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Stabroek News

Coaches: Are they pushing too hard?
published: Thursday | February 22, 2007

THE ROLE of coaches or trainers, whatever you call them, is to nurture talent, not to destroy or abuse it.

But at the two-day JN/JPS/Juciful Eastern School Sports Association (ESSSA) Athletic Championships, which ended at the National Stadium on Tuesday, one of Jamaica's brightest sprint prospects, Carrie Russell of St. Thomas Technical, was overused by coach Ryan Patterson.

If you remember, Russell was Jamaica's lone medal winner in the girls' 100m at last year's World Junior Championships in Beijing, China.

At the World Junior Champion-ships, Russell made a name for herself by showing Jamaica and the world what she is made of by taking the 100m in a personal best 11.42, an improvement from 11.79.

She also played an important role on the girls' bronze medal 4x100m team, which also included Naffene Briscoe, Anastasia Le-Roy and Schillonie Calvert. The team was timed in a season best 44.22 seconds.

With such a talent, to ask a prize 16-year-old athlete like this to run five events in one day, especially after running the heats on the previous day, was far too much work.

Russell, who watched her two Class Three 100m (22.20) and 200m (24.81) records taken away by Glengoffe's Natasha Morrison, re-wrote the Class Two sprint records.

Affected performance

Carrie Russell - file

Russell ran 11.88 and 24.86 to beat Kacey-Ann Robinson's seven-year-old marks of 12.00 and 24.91 respectively. She also won the one-lap event in 57.64 seconds, minutes after the 100m and about two hours before running the 200m. The 400m run affected her 200m performance as she is far better than 24.8.

Russell again returned minutes after to run a sizzling second leg for her team to win the Class Two sprint relay in 49.54. She closed the day with the mile relay, which saw her team cross the line in record time but later get disqualified because it was Russell's fifth event of the day, which is against the rules.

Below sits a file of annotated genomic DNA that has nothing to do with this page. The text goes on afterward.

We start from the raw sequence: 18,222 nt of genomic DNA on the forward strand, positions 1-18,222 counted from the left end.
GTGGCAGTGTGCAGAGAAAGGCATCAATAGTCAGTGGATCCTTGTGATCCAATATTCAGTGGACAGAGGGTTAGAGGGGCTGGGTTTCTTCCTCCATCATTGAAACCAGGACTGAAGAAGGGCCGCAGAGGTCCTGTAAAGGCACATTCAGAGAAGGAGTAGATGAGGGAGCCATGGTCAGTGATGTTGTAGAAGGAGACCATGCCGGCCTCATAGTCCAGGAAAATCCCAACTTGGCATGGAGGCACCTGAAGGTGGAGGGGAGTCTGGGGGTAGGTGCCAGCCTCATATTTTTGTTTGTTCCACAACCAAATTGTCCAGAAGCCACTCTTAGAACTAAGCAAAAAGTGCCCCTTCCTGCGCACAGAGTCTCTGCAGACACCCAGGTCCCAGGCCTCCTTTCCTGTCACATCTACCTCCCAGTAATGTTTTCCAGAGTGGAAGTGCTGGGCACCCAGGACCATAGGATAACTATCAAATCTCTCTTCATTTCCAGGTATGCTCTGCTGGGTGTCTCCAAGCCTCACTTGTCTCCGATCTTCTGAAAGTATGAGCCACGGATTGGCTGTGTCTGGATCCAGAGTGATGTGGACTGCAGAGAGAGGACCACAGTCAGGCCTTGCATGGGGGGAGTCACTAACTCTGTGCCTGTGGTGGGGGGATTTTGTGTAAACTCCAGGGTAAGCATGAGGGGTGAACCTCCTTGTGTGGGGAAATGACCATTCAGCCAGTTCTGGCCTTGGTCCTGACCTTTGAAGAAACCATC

All this may be because coach Patterson wanted to win at all cost.

The fact that St. Thomas had no chance of winning the title meant Russell shouldn't have been in even four events, especially with major junior competitions in the air for 2007.

Based on her performances in 2006, which saw her win the Under-17 sprint double at the CAC Junior Championships - 100m (11.79) and 200m (23.75), along with the relay gold - Russell is a medal contender for the World Youth title in Ostrava, Czech Republic.

Russell's mother was hopping mad with the coach's decision after learning of the workload her child was given in one day.

After all is said and done, someone - maybe ISSA, the school's principal, the JAAA, the ESSSA, or even Carrie's mom - should demand some answers from Patterson, who has not only broken a rule, but could damage her talent if he continues in this vein.

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